class11_Game_

class11_Game_ - Econ 51, Winter 2011 Class #11 Midterm: we...

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1 Econ 51, Winter 2011 Class #11 Midterm: we should have grades for you by the next class. • PS #4 posted already • Today: Start game theory! Thursday, February 10, 2011
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2 Mid Quarter Evaluations Thanks for those who responded! Issues that came many times – The pace: mostly ok, too slow for some. – More examples in class. .. especially, examples related to real-world and PS: We will see more examples in the game theory part (i.e., from today) – PS difficult than class: to some extent it’s intentional. .. hope you benefit from study group (encouraged), TAs and sections. – Accent: Will try to improve (hope writing in slides helps. .. though it has its own cost). Feel free to ask. Please consider giving feedback to TAs as well. Thursday, February 10, 2011
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3 Game theory Thursday, February 10, 2011
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4 Game theory Game theory In everything we have done so far, each decision maker took the environment as given: Rob and Tom took prices as given (price-taking assumption) when deciding consumption. – Firms took prices as given and when deciding their production plan. These assumption make sense in many situations: for consumers who go for shopping, for small buyers and sellers in the stock market, and so forth. In many other situations, however, this is not such a great assumption (e.g., Bill Gates and Paul Allen negotiating on stock prices). Thursday, February 10, 2011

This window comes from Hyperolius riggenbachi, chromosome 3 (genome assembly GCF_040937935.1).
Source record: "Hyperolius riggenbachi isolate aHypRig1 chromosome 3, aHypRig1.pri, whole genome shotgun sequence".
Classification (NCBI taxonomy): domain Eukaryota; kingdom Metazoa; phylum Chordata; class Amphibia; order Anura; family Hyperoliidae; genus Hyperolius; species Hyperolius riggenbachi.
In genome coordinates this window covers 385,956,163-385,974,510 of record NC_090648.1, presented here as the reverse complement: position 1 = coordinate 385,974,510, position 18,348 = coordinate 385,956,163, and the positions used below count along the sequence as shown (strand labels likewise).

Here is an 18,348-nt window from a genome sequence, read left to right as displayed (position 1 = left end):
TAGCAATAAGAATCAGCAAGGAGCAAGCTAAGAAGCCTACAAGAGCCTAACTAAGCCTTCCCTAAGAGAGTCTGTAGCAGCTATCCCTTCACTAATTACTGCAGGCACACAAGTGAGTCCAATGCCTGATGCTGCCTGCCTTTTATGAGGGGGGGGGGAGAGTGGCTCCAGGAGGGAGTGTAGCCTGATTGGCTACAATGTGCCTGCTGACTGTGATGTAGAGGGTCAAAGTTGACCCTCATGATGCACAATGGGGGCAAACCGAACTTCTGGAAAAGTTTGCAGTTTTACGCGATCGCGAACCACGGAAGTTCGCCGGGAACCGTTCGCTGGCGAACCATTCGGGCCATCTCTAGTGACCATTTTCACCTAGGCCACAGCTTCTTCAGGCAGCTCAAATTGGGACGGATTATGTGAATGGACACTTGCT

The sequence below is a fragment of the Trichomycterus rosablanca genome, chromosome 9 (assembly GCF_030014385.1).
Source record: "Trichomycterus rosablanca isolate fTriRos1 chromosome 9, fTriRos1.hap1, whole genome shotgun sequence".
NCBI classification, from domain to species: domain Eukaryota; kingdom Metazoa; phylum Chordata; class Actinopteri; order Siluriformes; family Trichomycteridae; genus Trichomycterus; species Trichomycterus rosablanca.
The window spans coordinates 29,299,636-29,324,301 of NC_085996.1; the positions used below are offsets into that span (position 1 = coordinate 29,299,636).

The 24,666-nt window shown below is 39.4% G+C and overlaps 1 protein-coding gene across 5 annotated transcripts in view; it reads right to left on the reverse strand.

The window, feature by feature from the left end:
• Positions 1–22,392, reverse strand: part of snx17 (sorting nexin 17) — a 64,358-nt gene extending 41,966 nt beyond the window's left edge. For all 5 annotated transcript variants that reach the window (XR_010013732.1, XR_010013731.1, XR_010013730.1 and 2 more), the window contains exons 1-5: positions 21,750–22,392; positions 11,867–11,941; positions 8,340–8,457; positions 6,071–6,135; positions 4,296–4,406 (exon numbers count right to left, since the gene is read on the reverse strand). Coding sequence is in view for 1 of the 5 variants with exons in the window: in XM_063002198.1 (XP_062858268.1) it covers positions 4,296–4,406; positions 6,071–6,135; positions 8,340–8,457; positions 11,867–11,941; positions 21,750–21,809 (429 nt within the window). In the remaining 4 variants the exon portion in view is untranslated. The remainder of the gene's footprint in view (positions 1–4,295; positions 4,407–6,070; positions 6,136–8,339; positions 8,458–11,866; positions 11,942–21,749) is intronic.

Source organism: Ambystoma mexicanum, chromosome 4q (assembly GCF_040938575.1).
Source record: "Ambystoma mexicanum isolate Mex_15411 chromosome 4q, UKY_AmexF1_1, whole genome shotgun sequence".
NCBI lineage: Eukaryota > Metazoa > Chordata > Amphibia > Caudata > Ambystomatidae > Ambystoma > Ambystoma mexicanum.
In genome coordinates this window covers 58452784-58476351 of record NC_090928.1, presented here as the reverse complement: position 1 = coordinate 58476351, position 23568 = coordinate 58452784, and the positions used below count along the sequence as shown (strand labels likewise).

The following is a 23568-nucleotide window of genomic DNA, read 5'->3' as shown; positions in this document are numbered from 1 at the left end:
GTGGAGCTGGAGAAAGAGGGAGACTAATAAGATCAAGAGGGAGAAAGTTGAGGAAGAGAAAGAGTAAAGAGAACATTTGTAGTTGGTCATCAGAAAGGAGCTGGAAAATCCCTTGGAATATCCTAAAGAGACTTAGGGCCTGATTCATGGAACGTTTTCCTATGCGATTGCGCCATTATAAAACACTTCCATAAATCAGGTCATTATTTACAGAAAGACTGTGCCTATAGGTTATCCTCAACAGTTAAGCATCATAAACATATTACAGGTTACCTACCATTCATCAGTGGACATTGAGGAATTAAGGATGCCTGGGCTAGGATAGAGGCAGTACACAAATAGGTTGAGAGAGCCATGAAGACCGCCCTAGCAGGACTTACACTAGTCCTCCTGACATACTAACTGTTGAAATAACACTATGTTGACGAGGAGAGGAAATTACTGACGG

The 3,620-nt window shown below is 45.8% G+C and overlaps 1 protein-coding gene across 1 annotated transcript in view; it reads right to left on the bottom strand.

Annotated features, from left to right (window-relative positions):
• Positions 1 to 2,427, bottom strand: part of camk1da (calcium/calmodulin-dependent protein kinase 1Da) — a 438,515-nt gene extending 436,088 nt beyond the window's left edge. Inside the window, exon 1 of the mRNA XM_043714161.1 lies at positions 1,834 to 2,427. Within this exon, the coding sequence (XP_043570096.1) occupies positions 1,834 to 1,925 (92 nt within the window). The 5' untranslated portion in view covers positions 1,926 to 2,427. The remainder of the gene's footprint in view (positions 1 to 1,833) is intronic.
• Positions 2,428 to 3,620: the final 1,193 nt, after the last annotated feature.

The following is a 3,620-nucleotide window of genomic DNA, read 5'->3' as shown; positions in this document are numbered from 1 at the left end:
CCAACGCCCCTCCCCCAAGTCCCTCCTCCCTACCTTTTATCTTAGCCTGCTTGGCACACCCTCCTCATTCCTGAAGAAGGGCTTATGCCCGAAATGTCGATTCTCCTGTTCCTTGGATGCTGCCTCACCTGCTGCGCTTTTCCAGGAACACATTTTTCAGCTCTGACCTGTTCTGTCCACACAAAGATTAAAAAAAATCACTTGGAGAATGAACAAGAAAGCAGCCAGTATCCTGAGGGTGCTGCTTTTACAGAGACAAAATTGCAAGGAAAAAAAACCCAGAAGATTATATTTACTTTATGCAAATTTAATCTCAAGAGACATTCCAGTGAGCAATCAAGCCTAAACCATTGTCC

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5 Introduction Game theory Game Theory is the analysis of optimal decision making when there exists strategic interaction. Namely, we want to study what optimal behavior means once we know that what we do may affect what others would do, and vice versa. Recall the bridge construction for Rob and Tom: how could we analyze what agreement they would reach? We need tools to figure out how one’s decisions would affect the other’s. Thursday, February 10, 2011
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6 Overview Game theory •As mentioned later, applications of game theory appear in almost all fields of economics : industrial organization (games among firms), labor economics (a game between a worker and a firm, or between a husband and wife), macroeconomics (central banker vs. the public), and many others. •Today we will see simultaneous move (normal form) games. • Sequential move (extensive form) games later. •We will talk a lot about practical examples later (some today). Thursday, February 10, 2011
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Normal form (simultaneous move) games Game theory A normal form game consists of the following items: • A set of N players : i={1,2,. ..,N} A set of possible strategies for each player: S i ={s i1 ,s i2 ,...} for player i • A payoff (utility) function which tells us the payoffs each player gets as a result of the strategies played by all players : π i (s 1 ,s 2 ,...,s N ) Note: we often use instead the notation π i (s i ,s -i ) , where s -i denotes the strategies of all players but i . Thursday, February 10, 2011
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class11_Game_ - Econ 51, Winter 2011 Class #11 Midterm: we...

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